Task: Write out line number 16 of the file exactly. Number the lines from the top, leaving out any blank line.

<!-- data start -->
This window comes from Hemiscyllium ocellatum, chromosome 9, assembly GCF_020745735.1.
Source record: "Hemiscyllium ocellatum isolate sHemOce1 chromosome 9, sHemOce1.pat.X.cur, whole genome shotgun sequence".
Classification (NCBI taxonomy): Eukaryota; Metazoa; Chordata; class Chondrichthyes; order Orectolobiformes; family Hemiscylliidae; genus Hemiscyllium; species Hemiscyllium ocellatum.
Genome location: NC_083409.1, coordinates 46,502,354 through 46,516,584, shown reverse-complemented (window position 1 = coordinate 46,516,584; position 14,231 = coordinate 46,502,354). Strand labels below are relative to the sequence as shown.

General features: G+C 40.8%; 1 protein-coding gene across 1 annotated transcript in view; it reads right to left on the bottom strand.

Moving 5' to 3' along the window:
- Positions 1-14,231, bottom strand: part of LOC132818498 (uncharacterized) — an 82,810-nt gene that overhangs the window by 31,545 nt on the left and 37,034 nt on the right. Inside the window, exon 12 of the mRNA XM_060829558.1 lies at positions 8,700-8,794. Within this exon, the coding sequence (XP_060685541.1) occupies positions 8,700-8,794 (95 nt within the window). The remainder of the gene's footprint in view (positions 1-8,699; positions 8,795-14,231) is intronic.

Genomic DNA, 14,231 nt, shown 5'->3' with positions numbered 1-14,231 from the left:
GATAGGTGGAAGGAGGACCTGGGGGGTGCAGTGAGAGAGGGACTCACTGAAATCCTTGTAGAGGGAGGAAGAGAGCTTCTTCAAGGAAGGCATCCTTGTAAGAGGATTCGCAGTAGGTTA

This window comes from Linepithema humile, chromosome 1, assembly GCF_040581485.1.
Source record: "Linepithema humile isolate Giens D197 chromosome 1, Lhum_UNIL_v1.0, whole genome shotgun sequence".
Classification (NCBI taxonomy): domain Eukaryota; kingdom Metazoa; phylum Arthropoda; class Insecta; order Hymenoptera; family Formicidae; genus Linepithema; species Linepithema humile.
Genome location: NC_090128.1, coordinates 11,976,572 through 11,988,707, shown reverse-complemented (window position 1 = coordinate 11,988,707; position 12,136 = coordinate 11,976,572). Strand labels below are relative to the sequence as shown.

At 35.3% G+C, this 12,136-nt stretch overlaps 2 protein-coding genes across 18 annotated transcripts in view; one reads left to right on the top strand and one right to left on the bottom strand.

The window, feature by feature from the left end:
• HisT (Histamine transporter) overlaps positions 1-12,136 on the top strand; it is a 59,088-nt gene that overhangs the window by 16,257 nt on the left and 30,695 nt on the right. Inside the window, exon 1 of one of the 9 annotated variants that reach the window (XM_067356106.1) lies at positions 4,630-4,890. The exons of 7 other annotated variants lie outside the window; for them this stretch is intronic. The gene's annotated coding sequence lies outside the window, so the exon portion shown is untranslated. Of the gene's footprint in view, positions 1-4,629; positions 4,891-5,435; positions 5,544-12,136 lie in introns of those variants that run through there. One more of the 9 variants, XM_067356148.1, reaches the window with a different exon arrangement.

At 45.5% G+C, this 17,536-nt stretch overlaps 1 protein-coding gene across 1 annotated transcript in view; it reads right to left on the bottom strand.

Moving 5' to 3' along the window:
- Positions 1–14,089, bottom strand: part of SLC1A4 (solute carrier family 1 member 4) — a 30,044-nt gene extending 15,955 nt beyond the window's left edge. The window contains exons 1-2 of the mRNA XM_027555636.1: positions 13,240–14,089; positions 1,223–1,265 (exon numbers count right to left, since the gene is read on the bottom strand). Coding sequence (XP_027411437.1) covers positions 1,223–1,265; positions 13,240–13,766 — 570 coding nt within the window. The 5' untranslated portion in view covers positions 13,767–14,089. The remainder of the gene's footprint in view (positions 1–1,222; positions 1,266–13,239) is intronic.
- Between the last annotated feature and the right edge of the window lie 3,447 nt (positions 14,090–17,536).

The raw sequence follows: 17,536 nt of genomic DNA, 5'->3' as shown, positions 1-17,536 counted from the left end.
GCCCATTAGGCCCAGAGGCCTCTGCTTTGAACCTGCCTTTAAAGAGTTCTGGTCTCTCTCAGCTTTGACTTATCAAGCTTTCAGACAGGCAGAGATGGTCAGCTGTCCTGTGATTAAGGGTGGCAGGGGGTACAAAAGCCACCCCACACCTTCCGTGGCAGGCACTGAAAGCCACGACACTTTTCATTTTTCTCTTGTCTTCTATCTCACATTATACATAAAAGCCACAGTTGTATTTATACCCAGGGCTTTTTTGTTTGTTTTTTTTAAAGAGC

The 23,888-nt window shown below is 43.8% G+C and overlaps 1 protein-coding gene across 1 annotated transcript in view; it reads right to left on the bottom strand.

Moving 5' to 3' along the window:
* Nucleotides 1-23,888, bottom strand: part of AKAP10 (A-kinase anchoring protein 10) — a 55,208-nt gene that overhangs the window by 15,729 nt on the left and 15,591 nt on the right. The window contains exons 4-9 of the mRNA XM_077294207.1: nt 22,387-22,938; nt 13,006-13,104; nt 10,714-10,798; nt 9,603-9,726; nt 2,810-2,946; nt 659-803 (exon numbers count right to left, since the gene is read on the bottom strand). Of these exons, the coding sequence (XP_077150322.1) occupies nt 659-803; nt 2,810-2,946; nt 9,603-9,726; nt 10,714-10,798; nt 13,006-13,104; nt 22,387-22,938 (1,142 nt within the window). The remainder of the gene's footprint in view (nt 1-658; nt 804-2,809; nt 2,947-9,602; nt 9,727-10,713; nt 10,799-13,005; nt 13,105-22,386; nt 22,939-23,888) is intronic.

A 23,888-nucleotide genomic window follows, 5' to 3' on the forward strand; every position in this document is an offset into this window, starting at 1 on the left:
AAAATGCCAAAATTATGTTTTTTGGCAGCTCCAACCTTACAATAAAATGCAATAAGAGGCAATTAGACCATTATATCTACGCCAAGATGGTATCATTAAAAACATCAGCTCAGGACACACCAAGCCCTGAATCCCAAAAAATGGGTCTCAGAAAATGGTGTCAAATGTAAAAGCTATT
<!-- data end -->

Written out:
• HisT (Histamine transporter) overlaps positions 1-12,136 on the top strand; it is a 59,088-nt gene that overhangs the window by 16,257 nt on the left and 30,695 nt on the right. Inside the window, exon 1 of one of the 9 annotated variants that reach the window (XM_067356106.1) lies at positions 4,630-4,890. The exons of 7 other annotated variants lie outside the window; for them this stretch is intronic. The gene's annotated coding sequence lies outside the window, so the exon portion shown is untranslated. Of the gene's footprint in view, positions 1-4,629; positions 4,891-5,435; positions 5,544-12,136 lie in introns of those variants that run through there. One more of the 9 variants, XM_067356148.1, reaches the window with a different exon arrangement.